Here is a look at new music out this week.
Garbage. "Not Your Kind of People"
“Not Your Kind of People” is Garbage’s fifth studio release and the band’s first in seven years. That means this album either has the band picking up where they left off or sounding way out of place by today’s standards. Unfortunately, it’s the latter. “Not Your Kind of People” fails to go anywhere as the band mostly spins its wheels on plodding songs. And yes, many Garbage songs in the past, some very good ones, could be described as creeping along as Shirley Manson delivers each word with no real urgency. But even on those songs, there was an element. “Not Your Kind of People” lacks that fun factor save for “Man On A Wire,” by far the most upbeat and best song on the album. Garbage’s previous studio albums were recorded at Smart Studios in band’s home of Madison, Wis. That wasn’t the case this time around since band members Butch Vig and Steve Marker closed their studio located in a battered building on East Washington Ave. in 2010. “Not Your Kind of People” was recorded at Red Razor Sounds in Los Angeles and released on the band’s own label, STUNVOLUME. So it appears they had total control while making this album. But they fail to deliver. The digital beats on songs such as “Blood For Poppies” and “Battle In Me” are as slick as they’ve ever been in a Garbage song. It’s just Manson’s voice sounds too dialed down. She’s shuffling along as the music is taking big, bounding steps. In the end, the new album sounds like a collection of B-sides from Garbage’s forgettable 2005 album, “Bleed Like Me.”
Gossip. "A Joyful Noise"
“A Joyful Noise” has Gossip taking another step away from sounding like a garage band, and more like a well-oiled dance rock machine. A few years ago, when the band was known as The Gossip, they were sounding more along the lines of The White Stripes with strong female vocals courtesy of Beth Ditto. That sound is almost a thing of the past. And while Gossip teeters into Ting Tings territory, Ditto’s voice is as powerful as it’s every been. The girl has some pipes, but she doesn’t over-do it. The self-empowerment song “Move In The Right Direction” has the perfect balance of solid dance music and vocals that aren’t too over-the-top. “It’s not perfect, but it’s getting closer,” Ditto belts out on the song. The lyric really could serve as a one-line review for the album. “A Joyful Noise” isn’t a perfect dance rock album, but Gossip is getting closer to it with every release.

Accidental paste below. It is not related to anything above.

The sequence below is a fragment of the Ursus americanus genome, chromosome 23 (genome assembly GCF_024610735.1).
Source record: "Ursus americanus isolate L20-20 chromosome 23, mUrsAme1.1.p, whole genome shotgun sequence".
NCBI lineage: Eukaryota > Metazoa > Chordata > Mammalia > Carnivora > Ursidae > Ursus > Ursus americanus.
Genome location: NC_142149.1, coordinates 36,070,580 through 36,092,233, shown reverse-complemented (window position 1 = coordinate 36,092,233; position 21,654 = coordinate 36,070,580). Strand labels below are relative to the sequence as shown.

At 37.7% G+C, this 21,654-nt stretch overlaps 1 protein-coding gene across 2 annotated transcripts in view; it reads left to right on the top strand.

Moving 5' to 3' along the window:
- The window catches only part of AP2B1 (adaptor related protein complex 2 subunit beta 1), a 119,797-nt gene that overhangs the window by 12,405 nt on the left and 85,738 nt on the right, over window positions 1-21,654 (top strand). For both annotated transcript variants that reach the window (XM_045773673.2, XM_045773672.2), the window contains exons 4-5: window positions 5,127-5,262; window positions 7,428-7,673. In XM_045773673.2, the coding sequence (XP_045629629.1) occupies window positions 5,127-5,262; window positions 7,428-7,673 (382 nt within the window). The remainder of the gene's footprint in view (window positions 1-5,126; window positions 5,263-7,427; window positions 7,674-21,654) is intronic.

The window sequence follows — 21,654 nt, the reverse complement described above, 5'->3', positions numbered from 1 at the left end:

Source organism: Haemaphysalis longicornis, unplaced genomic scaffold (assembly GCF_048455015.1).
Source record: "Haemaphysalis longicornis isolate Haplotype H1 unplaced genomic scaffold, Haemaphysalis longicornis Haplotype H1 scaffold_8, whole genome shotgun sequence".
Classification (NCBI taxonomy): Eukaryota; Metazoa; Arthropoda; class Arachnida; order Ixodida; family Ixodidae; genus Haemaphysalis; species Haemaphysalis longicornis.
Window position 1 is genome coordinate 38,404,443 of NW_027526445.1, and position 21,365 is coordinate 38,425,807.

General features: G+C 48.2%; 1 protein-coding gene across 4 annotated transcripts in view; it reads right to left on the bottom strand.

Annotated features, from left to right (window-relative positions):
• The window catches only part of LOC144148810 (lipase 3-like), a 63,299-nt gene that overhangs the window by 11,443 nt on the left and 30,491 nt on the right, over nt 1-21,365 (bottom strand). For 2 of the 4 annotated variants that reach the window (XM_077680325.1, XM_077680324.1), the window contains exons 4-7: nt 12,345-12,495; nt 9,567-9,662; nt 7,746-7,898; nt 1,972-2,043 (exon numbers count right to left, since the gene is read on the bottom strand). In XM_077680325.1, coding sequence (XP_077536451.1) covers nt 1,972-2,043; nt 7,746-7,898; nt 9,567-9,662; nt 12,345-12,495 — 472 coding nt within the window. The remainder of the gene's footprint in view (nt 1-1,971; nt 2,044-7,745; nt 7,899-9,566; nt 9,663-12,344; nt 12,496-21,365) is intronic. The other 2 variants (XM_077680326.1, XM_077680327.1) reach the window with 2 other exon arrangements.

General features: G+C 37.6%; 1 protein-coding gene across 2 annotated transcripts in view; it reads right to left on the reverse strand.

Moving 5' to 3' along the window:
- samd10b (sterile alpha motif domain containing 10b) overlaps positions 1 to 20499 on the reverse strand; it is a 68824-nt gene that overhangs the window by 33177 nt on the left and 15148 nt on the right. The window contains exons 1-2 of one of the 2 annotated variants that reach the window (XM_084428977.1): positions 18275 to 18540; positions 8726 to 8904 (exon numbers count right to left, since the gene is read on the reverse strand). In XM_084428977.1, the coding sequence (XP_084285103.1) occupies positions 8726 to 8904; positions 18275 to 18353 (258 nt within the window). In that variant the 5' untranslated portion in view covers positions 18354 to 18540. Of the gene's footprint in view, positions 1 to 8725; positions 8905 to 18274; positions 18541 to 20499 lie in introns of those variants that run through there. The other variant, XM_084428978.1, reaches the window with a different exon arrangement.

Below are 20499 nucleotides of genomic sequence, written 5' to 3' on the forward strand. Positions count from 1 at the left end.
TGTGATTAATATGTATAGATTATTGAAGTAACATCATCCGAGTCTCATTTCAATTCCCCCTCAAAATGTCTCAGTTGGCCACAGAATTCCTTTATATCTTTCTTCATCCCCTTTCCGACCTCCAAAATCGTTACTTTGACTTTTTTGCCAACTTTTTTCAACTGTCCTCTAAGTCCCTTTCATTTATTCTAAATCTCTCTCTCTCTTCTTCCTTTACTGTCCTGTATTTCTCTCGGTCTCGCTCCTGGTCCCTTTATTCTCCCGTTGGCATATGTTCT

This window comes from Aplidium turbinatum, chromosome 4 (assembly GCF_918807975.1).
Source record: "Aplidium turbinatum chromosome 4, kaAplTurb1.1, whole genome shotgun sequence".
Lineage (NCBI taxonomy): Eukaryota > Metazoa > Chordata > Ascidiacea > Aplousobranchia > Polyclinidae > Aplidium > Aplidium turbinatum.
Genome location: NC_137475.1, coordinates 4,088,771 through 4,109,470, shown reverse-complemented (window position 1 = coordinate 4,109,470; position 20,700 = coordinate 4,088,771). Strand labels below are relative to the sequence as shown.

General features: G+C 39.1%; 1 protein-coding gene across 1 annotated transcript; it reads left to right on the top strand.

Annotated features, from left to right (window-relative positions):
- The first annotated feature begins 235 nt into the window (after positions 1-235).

The female voice on that “Somebody I Used To Know” song gets a proper solo album release in the U.S. this week. Kimbra’s “Vows” came out in her native New Zealand last August and now can be heard by a much wider audience. “Vows” is in desperate need of some editing. Twelve of the album’s 16 tracks run in excess of four minutes, but somehow seem even longer. That doesn’t necessarily mean the music is bad. Kimbra is a talented singer with a vocal delivery that comes off as a less snarky Lily Allen. At the same time, a lot of her songs tend to wander. They’re not concise and probably could be trimmed by 30 seconds or more. Not everything is a complete flop here. “Cameo Lover” is a bouncy pop song with some fun musical twists. On “Settle Down,” Kimbra uses the song as a vehicle to show off her voice. “Vows” really would be a great album if some of the songs were pared down. Instead it’s a marathon that’s best completed in short listening sprints.
Also out this week: Kris Allen, “Thank You Camellia”; Joe Bonamassa, “Driving Towards the Daylight”; Cinemascape, “The Falling Impossible”; Cold Specks, “I Predict a Graceful Expulsion”; Gaz Coombes, “Gaz Coombes Presents Here Come the Bombs”; The Cult, “Choice of Weapon”; The Danks, “Are You Afraid of the Danks”; Tom Jones, “Spirit in the Room”; Sonny Landreth, “Elemental Journey”; John Mayer, “Born and Raised”; Jon McLaughlin, “Promising Promises”; Men Without Hats, “Love in the Age of War”; MercyMe, “The Hurt & The Healer”; Neal., “Bang”; ORBO and The Longshots, “Prairie Sun”; Red Hot Chili Peppers, “Rock and Roll Hall of Fame Covers EP”; Haley Reinhart, “Listen Up!”; Royal Thunder, “CVI”; Slash, “Apocalyptic Love”; Smile Empty Soul, “3’s”; Soulsavers, “The Light the Dead See”; Shannon Stephens, “Pull It Together”; 12 Stones, “Beneath the Scars”; The Trip, “The Trip.”
Out May 29: Joan Armatrading, "Starlight"; David Benoit, "Conversation"; Wade Bowen, "The Given"; Cadence Weapon, "Hope in Dirt City"; Rebecca Ferguson, "Heaven"; Fort Atlantic, "Fort Atlantic"; Melody Gardot, "The Absence"; The Intelligence, "Everybody's Got It Easy But Me"; King Tuff, "King Tuff"; Lucy Michelle and the Velvet Lapelles, "Heat"; Marissa Nadler, "The Sister"; Kalen Nash, "Urked"; Public Image Ltd., "This is PiL"; Preteen Zenith, "Rubble Guts and BB Eye"; Gemma Ray, "Island Fire"; Scissor Sisters, "Magic Hour"; Edward Sharpe & the Magnetic Zeros, "Here"; Sigur Rós, "Valtari"; Regina Spektor, "What We Saw From the Cheap Seats"; Sun Kil Moon, "Among the Leaves"; 2:54, "2:54"; Travis Porter, "From Day 1"; Ian Tyson, "Raven Singer"; Ultravox, "Brilliant"; Jody Wisternoff, "Trails We Blaze".